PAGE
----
5 top education trends for the next three to five years

If the education of your child is top of mind, then you may be one of the many who reacted to the Minister of Basic Education, Angie Motshekga’s plans to introduce a General Education Certificate (GEC) that will allow South African pupils to leave traditional schooling after grade 9. Pupils could choose to leave traditional schooling entirely, in favour of following a technical vocational stream or a technical occupational stream.

This announcement has prompted both praise and criticism from experts, and it is with this in mind that educational expert Lisa Illingworth explores five additional trends South African parents can expect in their child’s schooling, as the educational system moves further and further away from the traditional model.

Trend One: Seeing education as a business

Over the last few years we’ve seen a rise in independent school groups, like Spark Schools and Nova Pioneer, and this number is predicted to continue growing for the foreseeable future. The core focus of these schools is to create citizens who are holistically equipped for challenges that lie outside of academia. These are also coupled with business models that make independent, private schooling accessible to lower-income groups of the population. Spark Schools and Generations Group are only two of the examples of a blend between good business practice and a citizenry approach to education.

“In simple terms, the current curriculum being taught in South African schools creates little value for the world and hence the emergence of groups like Generations aimed at solving this problem,” states Jevron Epstein, CEO of Generations Schools.

Trend Two: Educational ‘niching’

The current national sentiment that traditional schooling is both broken and irrelevant for the world of work that children are entering into will continue to gain support over the next five years, resulting in increased ‘niching’ into smaller, specific educational segments.

Niching will not only include skills and knowledge segments but also focus on the emotional well-being of the child. Leadership and stewardship will take centre stage followed closely by coding, entrepreneurship and design. The market appetite will grow towards a blended offering of all of these and smaller institutions that offer these programmes will see an upswing in interest, either separately to South African schools or included in their offering to parents for differentiation.

“With the diverse and deep accumulation of information on the Internet, the role of the teacher can and must change to teaching students how to learn and assimilate knowledge.”

Trend Three: School ‘coaching’

Parents are beginning to admit their inability to keep up with the challenges that teenagers face and are seeking out professionals to equip both themselves and their teens with a broader toolbox of skills and coping mechanisms – ‘coaching’.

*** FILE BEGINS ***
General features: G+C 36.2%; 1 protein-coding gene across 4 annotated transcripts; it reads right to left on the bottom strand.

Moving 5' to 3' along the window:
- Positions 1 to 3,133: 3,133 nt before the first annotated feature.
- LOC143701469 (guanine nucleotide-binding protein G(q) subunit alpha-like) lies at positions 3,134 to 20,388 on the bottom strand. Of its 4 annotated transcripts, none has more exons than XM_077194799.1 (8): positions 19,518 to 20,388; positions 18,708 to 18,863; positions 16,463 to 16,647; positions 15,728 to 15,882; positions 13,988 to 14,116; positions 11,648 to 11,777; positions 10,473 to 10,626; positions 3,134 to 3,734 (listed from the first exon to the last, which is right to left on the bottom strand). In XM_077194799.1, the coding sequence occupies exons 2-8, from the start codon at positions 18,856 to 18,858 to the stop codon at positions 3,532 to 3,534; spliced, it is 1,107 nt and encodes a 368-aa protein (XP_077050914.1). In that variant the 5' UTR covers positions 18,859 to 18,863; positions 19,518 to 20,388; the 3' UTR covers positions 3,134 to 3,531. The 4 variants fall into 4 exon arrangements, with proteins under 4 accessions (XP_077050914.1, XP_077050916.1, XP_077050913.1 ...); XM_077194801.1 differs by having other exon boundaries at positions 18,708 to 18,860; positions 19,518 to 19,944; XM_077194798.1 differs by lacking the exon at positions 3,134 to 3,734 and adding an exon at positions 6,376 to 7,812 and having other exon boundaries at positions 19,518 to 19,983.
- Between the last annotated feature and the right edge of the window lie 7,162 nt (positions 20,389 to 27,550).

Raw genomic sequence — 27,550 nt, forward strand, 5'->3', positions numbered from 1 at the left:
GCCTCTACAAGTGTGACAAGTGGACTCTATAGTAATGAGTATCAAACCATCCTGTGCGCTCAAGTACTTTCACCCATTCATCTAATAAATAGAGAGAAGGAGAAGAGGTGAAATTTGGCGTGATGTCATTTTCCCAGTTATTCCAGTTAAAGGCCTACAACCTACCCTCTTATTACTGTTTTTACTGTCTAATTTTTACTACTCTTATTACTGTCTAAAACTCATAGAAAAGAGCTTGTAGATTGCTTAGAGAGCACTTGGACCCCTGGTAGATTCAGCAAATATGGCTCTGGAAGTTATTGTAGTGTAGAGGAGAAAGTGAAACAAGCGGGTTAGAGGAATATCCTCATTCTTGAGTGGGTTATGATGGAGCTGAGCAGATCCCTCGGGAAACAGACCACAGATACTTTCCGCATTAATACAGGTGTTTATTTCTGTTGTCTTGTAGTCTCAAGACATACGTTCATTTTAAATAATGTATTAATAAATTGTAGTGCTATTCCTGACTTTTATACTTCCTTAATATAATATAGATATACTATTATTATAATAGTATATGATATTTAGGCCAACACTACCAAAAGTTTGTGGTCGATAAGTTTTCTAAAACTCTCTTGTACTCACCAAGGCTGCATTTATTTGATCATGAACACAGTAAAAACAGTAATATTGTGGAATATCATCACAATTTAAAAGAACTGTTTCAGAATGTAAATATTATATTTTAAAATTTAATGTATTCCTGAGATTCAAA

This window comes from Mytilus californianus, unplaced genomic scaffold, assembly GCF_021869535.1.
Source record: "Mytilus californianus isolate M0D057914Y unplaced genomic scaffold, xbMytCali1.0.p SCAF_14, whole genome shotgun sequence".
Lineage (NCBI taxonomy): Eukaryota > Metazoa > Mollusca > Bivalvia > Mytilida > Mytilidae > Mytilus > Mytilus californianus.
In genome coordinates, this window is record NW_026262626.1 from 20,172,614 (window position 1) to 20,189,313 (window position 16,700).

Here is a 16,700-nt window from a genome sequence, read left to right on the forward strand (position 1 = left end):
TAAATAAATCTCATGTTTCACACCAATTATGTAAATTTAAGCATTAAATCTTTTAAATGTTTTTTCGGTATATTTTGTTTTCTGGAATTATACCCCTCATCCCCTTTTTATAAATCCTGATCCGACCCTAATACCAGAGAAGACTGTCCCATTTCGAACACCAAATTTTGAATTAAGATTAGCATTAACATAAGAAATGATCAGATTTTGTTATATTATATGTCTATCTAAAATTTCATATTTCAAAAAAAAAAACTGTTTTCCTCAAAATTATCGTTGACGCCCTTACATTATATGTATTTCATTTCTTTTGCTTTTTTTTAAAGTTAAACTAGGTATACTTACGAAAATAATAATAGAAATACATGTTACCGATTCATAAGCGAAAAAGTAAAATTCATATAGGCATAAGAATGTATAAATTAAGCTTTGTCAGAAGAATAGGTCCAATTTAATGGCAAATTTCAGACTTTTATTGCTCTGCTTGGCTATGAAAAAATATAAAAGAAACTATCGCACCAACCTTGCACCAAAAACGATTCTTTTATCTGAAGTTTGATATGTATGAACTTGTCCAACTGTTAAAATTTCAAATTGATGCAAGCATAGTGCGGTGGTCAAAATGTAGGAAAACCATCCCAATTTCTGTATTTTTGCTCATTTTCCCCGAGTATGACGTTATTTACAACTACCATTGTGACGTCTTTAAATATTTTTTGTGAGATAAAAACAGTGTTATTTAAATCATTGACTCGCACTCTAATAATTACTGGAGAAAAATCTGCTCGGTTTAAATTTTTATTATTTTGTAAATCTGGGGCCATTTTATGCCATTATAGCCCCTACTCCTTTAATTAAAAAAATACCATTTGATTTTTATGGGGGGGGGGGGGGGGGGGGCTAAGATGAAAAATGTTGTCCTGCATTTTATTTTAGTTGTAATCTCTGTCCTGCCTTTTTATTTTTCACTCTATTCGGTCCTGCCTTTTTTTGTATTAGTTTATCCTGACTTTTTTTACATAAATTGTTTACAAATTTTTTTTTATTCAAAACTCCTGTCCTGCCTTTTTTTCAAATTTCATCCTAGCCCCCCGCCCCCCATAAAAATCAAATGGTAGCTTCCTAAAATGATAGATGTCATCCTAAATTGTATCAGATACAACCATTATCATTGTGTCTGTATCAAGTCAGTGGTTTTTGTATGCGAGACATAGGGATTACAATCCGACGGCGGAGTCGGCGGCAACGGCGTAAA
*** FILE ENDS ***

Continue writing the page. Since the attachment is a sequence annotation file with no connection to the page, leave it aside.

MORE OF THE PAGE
Schools and parents are also investing and will increase this investment in additional support in the form of coaching and mentoring from formal professionals, particularly in the high school phase of education where parents feel underequipped to cope with the volatility of their teenagers.

Trend Four: Self-directed learning

When classrooms were centered around the learning and knowledge that was directed by a teacher, the structuring of classes, lessons and activities had to have a single point of focus. This meant that the teacher needed to be heard at all times, and the pace was set by how much knowledge the teacher could distribute. Learning was at a pace that was set at the discretion of the curriculum and the teacher.

With the diverse and deep accumulation of information on the Internet, the role of the teacher can and must change to teaching students how to learn and assimilate knowledge. They have the chance to no longer be information practitioners but shapers of healthy, engaged and responsible citizens. Teachers have the freedom now to develop skills and behaviour as the source of knowledge, when there is access, is now digital.

Students can begin building their own curriculums and identifying gaps in their own learning path by a virtual mirroring/modelling effect of their counterparts. By being taught self-awareness and self-management, students can identify their own gaps in learning, choose which channel by which to acquire that knowledge and, with the help of an educator, shift through that knowledge to create their own learning pathways.

Trend Five: Mindfulness as part of the curriculum

Is your child stressed? Anxious? You’re not alone. It seems that everyone is experiencing burnout these days and kids are very sensitive to what is going on around them. As a result, an increasing number of children are experiencing behavioural and emotional issues both at home and in the classroom. In response, some schools have begun to introduce mindfulness into the curriculum, and we predict that more and more South African schools will catch on in the coming years.

Mindfulness is a type of meditation proven to increase calm, combat anxiety and encourage focused and participatory learning. Mindfulness can be introduced as a 5-minute daily meditation or as a relaxation technique during a class, a short break from the hectic pace of modern life that has an overwhelmingly positive impact.